Oil hits 2024 high-mark as tankers avoid Red Sea after air strikes; Brent settles at $78/bbl
Oil prices rose one per cent in the previous session as an increasing number of oil tankers diverted course from the Red Sea following overnight air and sea strikes by the US and Britain on Houthi targets in Yemen after attacks on shipping by the Iran-backed group.
Brent crude futures settled 88 cents, or 1.1 per cent, higher at $78.29 a barrel. The session high was up over $3 to more than $80, its highest this year. US West Texas Intermediate crude futures climbed 66 cents, or 0.9 per cent, to $72.68, paring gains after touching a 2024 high of $75.25.
For the week, Brent was down 0.5 per cent and WTI 1.1 per cent lower. Earlier in the week, sharp price cuts by top exporter Saudi Arabia and a new build in US crude stockpiles spurred supply worries, according to news agency Reuters.
The premium of the first-month Brent contract to the six-month contract rose to as much as $2.09 a barrel on Friday, the highest since early November, in a sign that markets perceive tighter supply for prompt delivery.
Back home, on the Multi Commodity Exchange (MCX), crude oil futures due for a January 19 expiry, settled 0.2 per cent higher at ₹6,045 per bbl, having swung between ₹6,007 and ₹6,236 per bbl during the session, against a previous close of ₹6,033 per barrel.
What’s driving crude oil prices?
-While the diversions by oil tankers were expected to push up the cost and time it take to transport oil, supplies have not yet been impacted, analysts and industry experts noted, easing some of the earlier gains in prices. Analysts said that if the conflict were to spread to the other side of the Arabian peninsula, oil markets may react much more significantly.
-Tanker companies Stena Bulk, Hafnia and Torm all said they had decided to halt all ships heading towards the Red Sea. However, Suez Canal Authority head Osama Rabie said traffic is regular in both directions and there is no truth to reports navigation has been suspended due to developments in the Red Sea.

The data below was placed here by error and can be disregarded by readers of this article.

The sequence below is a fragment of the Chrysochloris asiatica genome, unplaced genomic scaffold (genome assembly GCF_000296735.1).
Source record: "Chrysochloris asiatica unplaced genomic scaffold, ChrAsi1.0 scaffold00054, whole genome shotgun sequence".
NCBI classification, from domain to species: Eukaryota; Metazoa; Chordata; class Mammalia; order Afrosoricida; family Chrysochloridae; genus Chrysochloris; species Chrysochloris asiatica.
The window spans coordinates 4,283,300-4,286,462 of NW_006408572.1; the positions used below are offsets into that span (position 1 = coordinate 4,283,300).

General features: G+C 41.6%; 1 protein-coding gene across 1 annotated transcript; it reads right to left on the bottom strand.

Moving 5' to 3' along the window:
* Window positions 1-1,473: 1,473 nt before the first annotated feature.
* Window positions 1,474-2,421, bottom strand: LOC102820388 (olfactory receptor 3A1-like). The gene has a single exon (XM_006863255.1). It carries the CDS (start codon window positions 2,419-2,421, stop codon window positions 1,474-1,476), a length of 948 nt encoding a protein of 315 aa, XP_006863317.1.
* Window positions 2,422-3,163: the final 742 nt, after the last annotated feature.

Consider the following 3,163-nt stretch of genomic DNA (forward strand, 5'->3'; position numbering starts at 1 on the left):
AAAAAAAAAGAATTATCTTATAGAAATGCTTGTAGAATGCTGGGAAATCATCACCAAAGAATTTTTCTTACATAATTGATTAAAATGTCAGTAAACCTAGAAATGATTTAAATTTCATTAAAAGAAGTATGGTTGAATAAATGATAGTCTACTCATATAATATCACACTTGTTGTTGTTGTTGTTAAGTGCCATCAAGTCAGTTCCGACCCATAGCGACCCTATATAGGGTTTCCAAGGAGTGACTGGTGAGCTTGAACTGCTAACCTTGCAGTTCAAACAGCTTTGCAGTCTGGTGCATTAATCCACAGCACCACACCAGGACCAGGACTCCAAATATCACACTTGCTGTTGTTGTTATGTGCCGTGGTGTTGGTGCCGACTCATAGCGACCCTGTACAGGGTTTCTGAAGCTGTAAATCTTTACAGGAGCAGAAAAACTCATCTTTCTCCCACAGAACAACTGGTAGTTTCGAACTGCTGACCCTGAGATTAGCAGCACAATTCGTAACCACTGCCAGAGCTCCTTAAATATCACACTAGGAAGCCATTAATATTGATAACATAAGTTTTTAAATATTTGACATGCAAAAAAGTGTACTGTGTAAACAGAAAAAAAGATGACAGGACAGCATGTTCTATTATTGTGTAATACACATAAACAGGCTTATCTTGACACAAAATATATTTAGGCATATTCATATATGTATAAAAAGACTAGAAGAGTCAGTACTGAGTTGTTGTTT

-The US and UK airstrikes come in retaliation for Houthi attacks since October on commercial vessels in the Red Sea in a show of support for Palestinian militant group Hamas in its fight against Israel.
-The escalation has fed worries the Israel-Hamas war could widen into a broader conflict in the Middle East, disrupting oil supplies. Iran seized a tanker on Thursday carrying Iraqi crude south of the strait destined for Turkey.
-The diversion of tankers around South Africa will also push up freight rates as ships take longer routes. The Red Sea, a key route between Europe and Asia, accounts for about 15 per cent of the world’s shipping traffic.
-A Houthi spokesperson said the group would continue to target shipping heading toward Israel. Iran warned that the attack on Houthis will fuel instability in the region, according to Iranian state media.
-Saudi Arabia called for restraint and “avoiding escalation” and said it was monitoring the situation with great concern.
-Also supporting oil prices, China bought record levels of crude oil in 2023 as demand recovered form a pandemic-induced slump despite economic headwinds in the world’s biggest energy consumer.
Where are prices headed?
Crude oil exhibited significant volatility as prices surged following Iran’s seizure of an oil tanker and the US launching an airstrike on Houthi-controlled areas, according to analysts. On Thursday, Iran seized a tanker carrying Iraqi crude bound for Turkey, retaliating against the US’s confiscation of the same vessel and its oil last year, as reported by Iranian state media.
‘’Anticipating ongoing geopolitical tensions, we project crude oil prices to remain volatile. Crude oil finds support in the range of $73.10–72.40, with resistance expected at $74.65–75.10 for the current session. In terms of Indian Rupees (INR), crude oil is supported at ₹5,940–5,870, while resistance is observed at ₹6,110–6,190,” said Rahul Kalantri, VP Commodities, Mehta Equities Ltd.
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